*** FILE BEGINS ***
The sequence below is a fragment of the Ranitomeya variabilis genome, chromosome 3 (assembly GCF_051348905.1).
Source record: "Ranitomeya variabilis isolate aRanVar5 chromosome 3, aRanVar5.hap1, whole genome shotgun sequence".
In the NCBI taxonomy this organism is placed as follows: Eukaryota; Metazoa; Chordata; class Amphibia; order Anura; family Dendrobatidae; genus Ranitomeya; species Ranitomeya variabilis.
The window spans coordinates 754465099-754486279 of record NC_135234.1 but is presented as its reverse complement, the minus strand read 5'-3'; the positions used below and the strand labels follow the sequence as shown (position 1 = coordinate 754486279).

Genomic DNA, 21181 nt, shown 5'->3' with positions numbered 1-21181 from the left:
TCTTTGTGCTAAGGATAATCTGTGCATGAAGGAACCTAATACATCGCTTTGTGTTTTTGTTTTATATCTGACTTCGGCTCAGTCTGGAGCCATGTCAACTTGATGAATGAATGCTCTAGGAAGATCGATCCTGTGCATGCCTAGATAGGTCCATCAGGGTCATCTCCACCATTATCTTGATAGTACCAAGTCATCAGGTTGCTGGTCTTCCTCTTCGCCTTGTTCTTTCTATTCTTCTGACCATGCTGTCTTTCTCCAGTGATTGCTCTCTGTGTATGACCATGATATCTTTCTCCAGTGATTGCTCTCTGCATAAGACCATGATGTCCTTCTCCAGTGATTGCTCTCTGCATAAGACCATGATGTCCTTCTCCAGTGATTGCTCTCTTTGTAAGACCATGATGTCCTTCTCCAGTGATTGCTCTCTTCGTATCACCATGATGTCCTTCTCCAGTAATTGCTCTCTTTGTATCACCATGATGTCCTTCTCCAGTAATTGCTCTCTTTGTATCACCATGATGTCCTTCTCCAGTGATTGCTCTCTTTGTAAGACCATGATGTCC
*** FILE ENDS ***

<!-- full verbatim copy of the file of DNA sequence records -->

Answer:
The sequence below is a fragment of the Ranitomeya variabilis genome, chromosome 3 (assembly GCF_051348905.1).
Source record: "Ranitomeya variabilis isolate aRanVar5 chromosome 3, aRanVar5.hap1, whole genome shotgun sequence".
In the NCBI taxonomy this organism is placed as follows: Eukaryota; Metazoa; Chordata; class Amphibia; order Anura; family Dendrobatidae; genus Ranitomeya; species Ranitomeya variabilis.
The window spans coordinates 754465099-754486279 of record NC_135234.1 but is presented as its reverse complement, the minus strand read 5'-3'; the positions used below and the strand labels follow the sequence as shown (position 1 = coordinate 754486279).

Genomic DNA, 21181 nt, shown 5'->3' with positions numbered 1-21181 from the left:
TCTTTGTGCTAAGGATAATCTGTGCATGAAGGAACCTAATACATCGCTTTGTGTTTTTGTTTTATATCTGACTTCGGCTCAGTCTGGAGCCATGTCAACTTGATGAATGAATGCTCTAGGAAGATCGATCCTGTGCATGCCTAGATAGGTCCATCAGGGTCATCTCCACCATTATCTTGATAGTACCAAGTCATCAGGTTGCTGGTCTTCCTCTTCGCCTTGTTCTTTCTATTCTTCTGACCATGCTGTCTTTCTCCAGTGATTGCTCTCTGTGTATGACCATGATATCTTTCTCCAGTGATTGCTCTCTGCATAAGACCATGATGTCCTTCTCCAGTGATTGCTCTCTGCATAAGACCATGATGTCCTTCTCCAGTGATTGCTCTCTTTGTAAGACCATGATGTCCTTCTCCAGTGATTGCTCTCTTCGTATCACCATGATGTCCTTCTCCAGTAATTGCTCTCTTTGTATCACCATGATGTCCTTCTCCAGTAATTGCTCTCTTTGTATCACCATGATGTCCTTCTCCAGTGATTGCTCTCTTTGTAAGACCATGATGTCC